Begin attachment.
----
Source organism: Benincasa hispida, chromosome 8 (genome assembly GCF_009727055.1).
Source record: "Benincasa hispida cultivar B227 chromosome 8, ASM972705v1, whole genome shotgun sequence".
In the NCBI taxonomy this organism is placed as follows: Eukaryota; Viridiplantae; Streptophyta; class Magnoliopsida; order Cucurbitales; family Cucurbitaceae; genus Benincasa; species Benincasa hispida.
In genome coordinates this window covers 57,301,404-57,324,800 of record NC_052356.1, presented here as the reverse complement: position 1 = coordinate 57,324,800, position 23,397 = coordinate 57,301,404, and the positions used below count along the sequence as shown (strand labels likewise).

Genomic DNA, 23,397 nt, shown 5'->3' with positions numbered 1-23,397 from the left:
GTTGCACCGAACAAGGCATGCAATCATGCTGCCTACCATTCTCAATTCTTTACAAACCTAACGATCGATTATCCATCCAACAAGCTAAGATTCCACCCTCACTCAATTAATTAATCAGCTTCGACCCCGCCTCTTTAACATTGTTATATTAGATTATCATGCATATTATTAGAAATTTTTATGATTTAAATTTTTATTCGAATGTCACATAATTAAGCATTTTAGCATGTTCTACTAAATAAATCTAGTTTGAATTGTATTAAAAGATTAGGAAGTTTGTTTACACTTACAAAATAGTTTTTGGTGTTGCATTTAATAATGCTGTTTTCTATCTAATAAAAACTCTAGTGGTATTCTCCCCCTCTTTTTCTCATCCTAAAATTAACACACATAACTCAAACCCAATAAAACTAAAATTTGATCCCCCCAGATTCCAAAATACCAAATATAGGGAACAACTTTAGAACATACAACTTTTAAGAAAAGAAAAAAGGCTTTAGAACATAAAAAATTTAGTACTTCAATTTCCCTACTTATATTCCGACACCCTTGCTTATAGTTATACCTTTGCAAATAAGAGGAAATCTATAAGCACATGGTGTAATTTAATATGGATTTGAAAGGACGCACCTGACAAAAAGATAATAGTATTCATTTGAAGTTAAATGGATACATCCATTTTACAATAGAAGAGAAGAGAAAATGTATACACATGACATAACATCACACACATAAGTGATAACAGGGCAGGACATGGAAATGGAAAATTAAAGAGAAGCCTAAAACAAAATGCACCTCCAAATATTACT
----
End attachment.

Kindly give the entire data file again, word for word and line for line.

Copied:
Source organism: Benincasa hispida, chromosome 8 (genome assembly GCF_009727055.1).
Source record: "Benincasa hispida cultivar B227 chromosome 8, ASM972705v1, whole genome shotgun sequence".
In the NCBI taxonomy this organism is placed as follows: Eukaryota; Viridiplantae; Streptophyta; class Magnoliopsida; order Cucurbitales; family Cucurbitaceae; genus Benincasa; species Benincasa hispida.
In genome coordinates this window covers 57,301,404-57,324,800 of record NC_052356.1, presented here as the reverse complement: position 1 = coordinate 57,324,800, position 23,397 = coordinate 57,301,404, and the positions used below count along the sequence as shown (strand labels likewise).

Genomic DNA, 23,397 nt, shown 5'->3' with positions numbered 1-23,397 from the left:
GTTGCACCGAACAAGGCATGCAATCATGCTGCCTACCATTCTCAATTCTTTACAAACCTAACGATCGATTATCCATCCAACAAGCTAAGATTCCACCCTCACTCAATTAATTAATCAGCTTCGACCCCGCCTCTTTAACATTGTTATATTAGATTATCATGCATATTATTAGAAATTTTTATGATTTAAATTTTTATTCGAATGTCACATAATTAAGCATTTTAGCATGTTCTACTAAATAAATCTAGTTTGAATTGTATTAAAAGATTAGGAAGTTTGTTTACACTTACAAAATAGTTTTTGGTGTTGCATTTAATAATGCTGTTTTCTATCTAATAAAAACTCTAGTGGTATTCTCCCCCTCTTTTTCTCATCCTAAAATTAACACACATAACTCAAACCCAATAAAACTAAAATTTGATCCCCCCAGATTCCAAAATACCAAATATAGGGAACAACTTTAGAACATACAACTTTTAAGAAAAGAAAAAAGGCTTTAGAACATAAAAAATTTAGTACTTCAATTTCCCTACTTATATTCCGACACCCTTGCTTATAGTTATACCTTTGCAAATAAGAGGAAATCTATAAGCACATGGTGTAATTTAATATGGATTTGAAAGGACGCACCTGACAAAAAGATAATAGTATTCATTTGAAGTTAAATGGATACATCCATTTTACAATAGAAGAGAAGAGAAAATGTATACACATGACATAACATCACACACATAAGTGATAACAGGGCAGGACATGGAAATGGAAAATTAAAGAGAAGCCTAAAACAAAATGCACCTCCAAATATTACT